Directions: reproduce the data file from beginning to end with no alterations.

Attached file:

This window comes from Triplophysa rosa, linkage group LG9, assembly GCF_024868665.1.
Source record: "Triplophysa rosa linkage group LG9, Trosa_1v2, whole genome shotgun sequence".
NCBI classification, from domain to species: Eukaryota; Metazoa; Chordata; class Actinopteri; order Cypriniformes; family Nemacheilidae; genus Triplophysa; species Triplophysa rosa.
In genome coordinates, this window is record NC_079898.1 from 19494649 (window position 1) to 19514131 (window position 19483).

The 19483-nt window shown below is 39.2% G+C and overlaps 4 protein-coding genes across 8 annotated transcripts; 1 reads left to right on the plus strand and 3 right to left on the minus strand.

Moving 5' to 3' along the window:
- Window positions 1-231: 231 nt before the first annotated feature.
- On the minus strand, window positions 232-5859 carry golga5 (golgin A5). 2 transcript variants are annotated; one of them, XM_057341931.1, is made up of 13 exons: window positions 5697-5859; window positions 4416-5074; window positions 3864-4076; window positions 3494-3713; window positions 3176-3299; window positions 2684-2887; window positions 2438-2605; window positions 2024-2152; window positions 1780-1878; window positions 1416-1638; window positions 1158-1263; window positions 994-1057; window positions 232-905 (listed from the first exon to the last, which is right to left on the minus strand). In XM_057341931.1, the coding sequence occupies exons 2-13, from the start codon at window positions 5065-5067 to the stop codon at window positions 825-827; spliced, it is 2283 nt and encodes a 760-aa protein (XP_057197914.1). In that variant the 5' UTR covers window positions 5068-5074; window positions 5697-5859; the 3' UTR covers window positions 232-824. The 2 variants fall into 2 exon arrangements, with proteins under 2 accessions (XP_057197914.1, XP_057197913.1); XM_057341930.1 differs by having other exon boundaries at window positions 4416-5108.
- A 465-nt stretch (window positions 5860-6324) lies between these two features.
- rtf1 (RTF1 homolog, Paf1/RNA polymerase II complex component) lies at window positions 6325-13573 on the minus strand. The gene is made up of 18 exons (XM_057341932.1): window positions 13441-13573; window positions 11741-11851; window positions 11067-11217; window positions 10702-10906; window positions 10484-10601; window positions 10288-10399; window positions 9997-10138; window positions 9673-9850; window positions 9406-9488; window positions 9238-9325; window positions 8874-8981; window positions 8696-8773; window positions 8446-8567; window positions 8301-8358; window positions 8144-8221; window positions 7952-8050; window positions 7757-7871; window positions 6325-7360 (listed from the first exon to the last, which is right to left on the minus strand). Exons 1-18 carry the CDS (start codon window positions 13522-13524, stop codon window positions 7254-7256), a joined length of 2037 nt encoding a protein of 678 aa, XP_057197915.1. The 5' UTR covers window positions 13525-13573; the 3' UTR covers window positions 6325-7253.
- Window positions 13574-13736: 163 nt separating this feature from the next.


This window comes from Triplophysa rosa, linkage group LG9, assembly GCF_024868665.1.
Source record: "Triplophysa rosa linkage group LG9, Trosa_1v2, whole genome shotgun sequence".
NCBI classification, from domain to species: Eukaryota; Metazoa; Chordata; class Actinopteri; order Cypriniformes; family Nemacheilidae; genus Triplophysa; species Triplophysa rosa.
In genome coordinates, this window is record NC_079898.1 from 19494649 (window position 1) to 19514131 (window position 19483).

The 19483-nt window shown below is 39.2% G+C and overlaps 4 protein-coding genes across 8 annotated transcripts; 1 reads left to right on the plus strand and 3 right to left on the minus strand.

Moving 5' to 3' along the window:
- Window positions 1-231: 231 nt before the first annotated feature.
- On the minus strand, window positions 232-5859 carry golga5 (golgin A5). 2 transcript variants are annotated; one of them, XM_057341931.1, is made up of 13 exons: window positions 5697-5859; window positions 4416-5074; window positions 3864-4076; window positions 3494-3713; window positions 3176-3299; window positions 2684-2887; window positions 2438-2605; window positions 2024-2152; window positions 1780-1878; window positions 1416-1638; window positions 1158-1263; window positions 994-1057; window positions 232-905 (listed from the first exon to the last, which is right to left on the minus strand). In XM_057341931.1, the coding sequence occupies exons 2-13, from the start codon at window positions 5065-5067 to the stop codon at window positions 825-827; spliced, it is 2283 nt and encodes a 760-aa protein (XP_057197914.1). In that variant the 5' UTR covers window positions 5068-5074; window positions 5697-5859; the 3' UTR covers window positions 232-824. The 2 variants fall into 2 exon arrangements, with proteins under 2 accessions (XP_057197914.1, XP_057197913.1); XM_057341930.1 differs by having other exon boundaries at window positions 4416-5108.
- A 465-nt stretch (window positions 5860-6324) lies between these two features.
- rtf1 (RTF1 homolog, Paf1/RNA polymerase II complex component) lies at window positions 6325-13573 on the minus strand. The gene is made up of 18 exons (XM_057341932.1): window positions 13441-13573; window positions 11741-11851; window positions 11067-11217; window positions 10702-10906; window positions 10484-10601; window positions 10288-10399; window positions 9997-10138; window positions 9673-9850; window positions 9406-9488; window positions 9238-9325; window positions 8874-8981; window positions 8696-8773; window positions 8446-8567; window positions 8301-8358; window positions 8144-8221; window positions 7952-8050; window positions 7757-7871; window positions 6325-7360 (listed from the first exon to the last, which is right to left on the minus strand). Exons 1-18 carry the CDS (start codon window positions 13522-13524, stop codon window positions 7254-7256), a joined length of 2037 nt encoding a protein of 678 aa, XP_057197915.1. The 5' UTR covers window positions 13525-13573; the 3' UTR covers window positions 6325-7253.
- Window positions 13574-13736: 163 nt separating this feature from the next.